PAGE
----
. A number of characteristics have been identified as being associated with Lovecraftian horror: * Fear of the unknown and unknowable. * The "fear and awe we feel when confronted by phenomena beyond our comprehension, whose scope extends beyond the narrow field of human affairs and boasts of cosmic significance". Here horror derives from the realization that human interests, desires, laws and morality have no meaning or significance in the universe-at-large. Consequently it has been noted that the entities in Lovecraft's books were not evil, they were far beyond human conceptions of morality. * A "contemplation of mankind's place in the vast, comfortless universe revealed by modern science" in which the horror springs from "the discovery of appalling truth". * A naturalistic fusion of horror and science fiction in which presumptions about the nature of reality are "eroded". * That "technological and social progress since Classical times has facilitated the repression of an awareness of the magnitude and malignity of the macrocosm in which the human microcosm is contained", or in other words, a calculated repression of the horrifying nature of the cosmos as a reaction to its "essential awfulness." * Having protagonists who are helpless in the face of unfathomable and inescapable powers, which reduce humans from a privileged position to insignificance and incompetence. * Preoccupation with wikt:visceral, visceral textures, protean semi-gelatinous substances and slime, as opposed to other horror elements such as blood, bones, or corpses.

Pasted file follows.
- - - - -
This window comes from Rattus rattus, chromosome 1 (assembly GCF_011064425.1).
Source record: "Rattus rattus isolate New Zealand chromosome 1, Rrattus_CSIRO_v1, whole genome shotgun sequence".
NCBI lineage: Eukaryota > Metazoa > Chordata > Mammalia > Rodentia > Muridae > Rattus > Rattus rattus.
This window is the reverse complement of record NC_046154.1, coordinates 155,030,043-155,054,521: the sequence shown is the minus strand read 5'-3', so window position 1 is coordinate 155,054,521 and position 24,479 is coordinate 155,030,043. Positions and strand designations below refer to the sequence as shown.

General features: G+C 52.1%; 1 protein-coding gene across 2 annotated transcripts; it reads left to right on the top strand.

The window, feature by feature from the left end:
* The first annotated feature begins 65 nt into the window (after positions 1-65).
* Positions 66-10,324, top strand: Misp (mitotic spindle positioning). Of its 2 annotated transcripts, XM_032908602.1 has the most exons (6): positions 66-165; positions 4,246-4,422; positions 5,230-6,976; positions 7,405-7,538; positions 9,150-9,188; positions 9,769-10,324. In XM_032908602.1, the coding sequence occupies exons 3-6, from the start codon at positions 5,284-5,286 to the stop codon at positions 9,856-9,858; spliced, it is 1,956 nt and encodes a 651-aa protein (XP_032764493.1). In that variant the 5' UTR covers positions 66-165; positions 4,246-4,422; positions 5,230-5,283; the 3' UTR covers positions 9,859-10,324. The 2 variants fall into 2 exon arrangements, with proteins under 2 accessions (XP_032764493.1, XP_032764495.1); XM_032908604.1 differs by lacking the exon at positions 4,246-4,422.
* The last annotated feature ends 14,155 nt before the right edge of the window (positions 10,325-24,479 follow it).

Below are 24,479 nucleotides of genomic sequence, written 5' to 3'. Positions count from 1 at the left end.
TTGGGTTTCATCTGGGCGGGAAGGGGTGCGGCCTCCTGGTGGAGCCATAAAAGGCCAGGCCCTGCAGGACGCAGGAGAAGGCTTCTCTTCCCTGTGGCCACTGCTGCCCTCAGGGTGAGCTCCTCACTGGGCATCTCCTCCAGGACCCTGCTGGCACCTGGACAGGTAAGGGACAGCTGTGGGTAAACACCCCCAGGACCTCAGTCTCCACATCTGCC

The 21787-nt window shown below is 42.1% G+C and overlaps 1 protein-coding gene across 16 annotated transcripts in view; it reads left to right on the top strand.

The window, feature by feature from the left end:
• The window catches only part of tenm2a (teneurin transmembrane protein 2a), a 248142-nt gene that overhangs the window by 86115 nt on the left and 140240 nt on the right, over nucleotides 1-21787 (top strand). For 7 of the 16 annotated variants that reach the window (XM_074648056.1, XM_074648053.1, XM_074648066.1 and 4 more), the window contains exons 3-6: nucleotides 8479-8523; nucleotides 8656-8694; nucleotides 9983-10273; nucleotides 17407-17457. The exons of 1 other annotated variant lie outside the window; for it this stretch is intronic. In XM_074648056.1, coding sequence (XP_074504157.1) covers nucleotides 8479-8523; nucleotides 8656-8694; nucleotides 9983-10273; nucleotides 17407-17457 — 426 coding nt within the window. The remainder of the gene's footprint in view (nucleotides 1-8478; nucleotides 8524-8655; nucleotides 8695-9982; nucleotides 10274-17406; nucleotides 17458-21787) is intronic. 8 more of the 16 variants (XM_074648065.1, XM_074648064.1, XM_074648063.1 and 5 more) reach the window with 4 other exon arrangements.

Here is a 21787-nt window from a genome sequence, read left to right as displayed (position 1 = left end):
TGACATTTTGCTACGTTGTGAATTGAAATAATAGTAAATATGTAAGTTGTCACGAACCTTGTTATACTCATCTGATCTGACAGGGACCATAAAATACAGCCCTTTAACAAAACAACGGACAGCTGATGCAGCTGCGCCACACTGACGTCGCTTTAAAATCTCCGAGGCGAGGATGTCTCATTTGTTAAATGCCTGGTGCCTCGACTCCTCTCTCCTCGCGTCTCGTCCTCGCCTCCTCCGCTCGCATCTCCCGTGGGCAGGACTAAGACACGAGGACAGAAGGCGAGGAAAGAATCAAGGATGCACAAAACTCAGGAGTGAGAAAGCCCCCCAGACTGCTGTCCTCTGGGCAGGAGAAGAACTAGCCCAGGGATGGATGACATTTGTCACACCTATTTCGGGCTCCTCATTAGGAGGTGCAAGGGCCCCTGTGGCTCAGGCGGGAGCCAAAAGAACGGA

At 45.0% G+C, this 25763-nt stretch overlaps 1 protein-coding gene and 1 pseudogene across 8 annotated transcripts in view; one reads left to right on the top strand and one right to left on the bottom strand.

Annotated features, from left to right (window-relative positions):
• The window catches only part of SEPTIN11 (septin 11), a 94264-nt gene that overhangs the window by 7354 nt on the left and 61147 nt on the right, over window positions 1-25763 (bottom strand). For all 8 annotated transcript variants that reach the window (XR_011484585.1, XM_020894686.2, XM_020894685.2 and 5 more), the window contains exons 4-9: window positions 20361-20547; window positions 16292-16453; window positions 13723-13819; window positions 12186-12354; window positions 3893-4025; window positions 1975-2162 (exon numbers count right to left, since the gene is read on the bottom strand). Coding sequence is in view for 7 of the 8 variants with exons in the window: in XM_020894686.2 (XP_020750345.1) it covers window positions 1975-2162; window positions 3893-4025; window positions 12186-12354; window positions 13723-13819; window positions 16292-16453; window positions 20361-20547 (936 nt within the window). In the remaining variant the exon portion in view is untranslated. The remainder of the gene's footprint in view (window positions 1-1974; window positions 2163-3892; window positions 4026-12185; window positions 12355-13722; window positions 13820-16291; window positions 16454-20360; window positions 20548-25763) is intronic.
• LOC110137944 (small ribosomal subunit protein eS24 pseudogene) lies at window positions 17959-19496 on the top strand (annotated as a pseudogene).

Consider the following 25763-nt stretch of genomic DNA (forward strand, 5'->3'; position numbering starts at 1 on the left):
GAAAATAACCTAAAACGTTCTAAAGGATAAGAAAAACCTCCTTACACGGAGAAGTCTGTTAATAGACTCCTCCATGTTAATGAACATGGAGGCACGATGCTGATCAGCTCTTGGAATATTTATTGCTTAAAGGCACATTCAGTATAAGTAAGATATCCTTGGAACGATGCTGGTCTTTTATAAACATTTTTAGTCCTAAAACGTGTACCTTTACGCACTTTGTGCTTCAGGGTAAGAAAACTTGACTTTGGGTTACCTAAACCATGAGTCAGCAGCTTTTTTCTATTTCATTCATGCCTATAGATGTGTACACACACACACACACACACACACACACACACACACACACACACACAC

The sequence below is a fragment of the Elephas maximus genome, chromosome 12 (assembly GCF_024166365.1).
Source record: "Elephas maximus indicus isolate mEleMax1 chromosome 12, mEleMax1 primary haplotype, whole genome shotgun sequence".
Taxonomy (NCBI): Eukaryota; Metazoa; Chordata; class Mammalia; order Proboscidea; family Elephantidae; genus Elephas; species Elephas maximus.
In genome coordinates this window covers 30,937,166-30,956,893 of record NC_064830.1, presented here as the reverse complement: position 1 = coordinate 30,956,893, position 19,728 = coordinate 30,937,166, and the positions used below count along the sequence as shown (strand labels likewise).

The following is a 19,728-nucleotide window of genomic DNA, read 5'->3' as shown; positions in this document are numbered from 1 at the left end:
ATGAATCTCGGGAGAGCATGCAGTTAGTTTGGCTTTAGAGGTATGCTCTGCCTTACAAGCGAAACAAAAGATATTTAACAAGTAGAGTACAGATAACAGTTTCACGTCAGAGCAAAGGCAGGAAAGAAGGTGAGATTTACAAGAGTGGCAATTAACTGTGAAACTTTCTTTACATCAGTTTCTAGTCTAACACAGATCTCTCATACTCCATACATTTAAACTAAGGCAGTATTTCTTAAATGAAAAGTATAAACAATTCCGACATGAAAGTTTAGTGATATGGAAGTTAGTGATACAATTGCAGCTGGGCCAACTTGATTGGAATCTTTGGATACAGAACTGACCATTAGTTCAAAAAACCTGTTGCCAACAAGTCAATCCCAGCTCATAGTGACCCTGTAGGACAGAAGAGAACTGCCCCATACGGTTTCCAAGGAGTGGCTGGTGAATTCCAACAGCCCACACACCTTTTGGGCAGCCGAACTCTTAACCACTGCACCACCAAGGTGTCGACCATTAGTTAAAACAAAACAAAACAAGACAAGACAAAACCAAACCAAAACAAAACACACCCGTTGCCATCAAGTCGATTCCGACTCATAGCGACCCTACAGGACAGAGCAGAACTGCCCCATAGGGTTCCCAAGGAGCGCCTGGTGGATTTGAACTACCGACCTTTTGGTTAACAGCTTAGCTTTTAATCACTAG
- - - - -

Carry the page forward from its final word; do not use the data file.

Collaborators and followers

Much of Lovecraft's influence is secondary, as he was a friend, inspiration, and correspondent to many authors who developed their own notable works. Many of these writers also worked with Lovecraft on jointly written stories. His more famous friends and collaborators include Robert Bloch, author of ''Psycho (novel), Psycho''; Robert E. Howard, creator of Conan the Barbarian; and August Derleth, who focused on extending the Cthulhu Mythos. Subsequent horror writers also heavily drew on Lovecraft's work. While many made direct references to elements of Lovecraft's
mythos Myth is a folklore genre Folklore is the expressive body of culture shared by a particular group of people; it encompasses the traditions common to that culture, subculture or group. This includes oral traditions such as Narrative, tales, pr ...
, either to draw on its associations or to acknowledge his influence, many others drew on the feel and tone of his work without specifically referring to mythos elements. Some have said that Lovecraft, along with Edgar Allan Poe, is the most influential author on modern horror. Author Stephen King has said: "Now that time has given us some perspective on his work, I think it is beyond doubt that H. P. Lovecraft has yet to be surpassed as the Twentieth Century's greatest practitioner of the classic horror tale." By the late 20th century, Lovecraft had become something of a pop-culture icon, resulting in countless reinterpretations of and references to his work. Many of these fall outside the sphere of Lovecraftian horror, but represent Cthulhu Mythos in popular culture.

Literature and art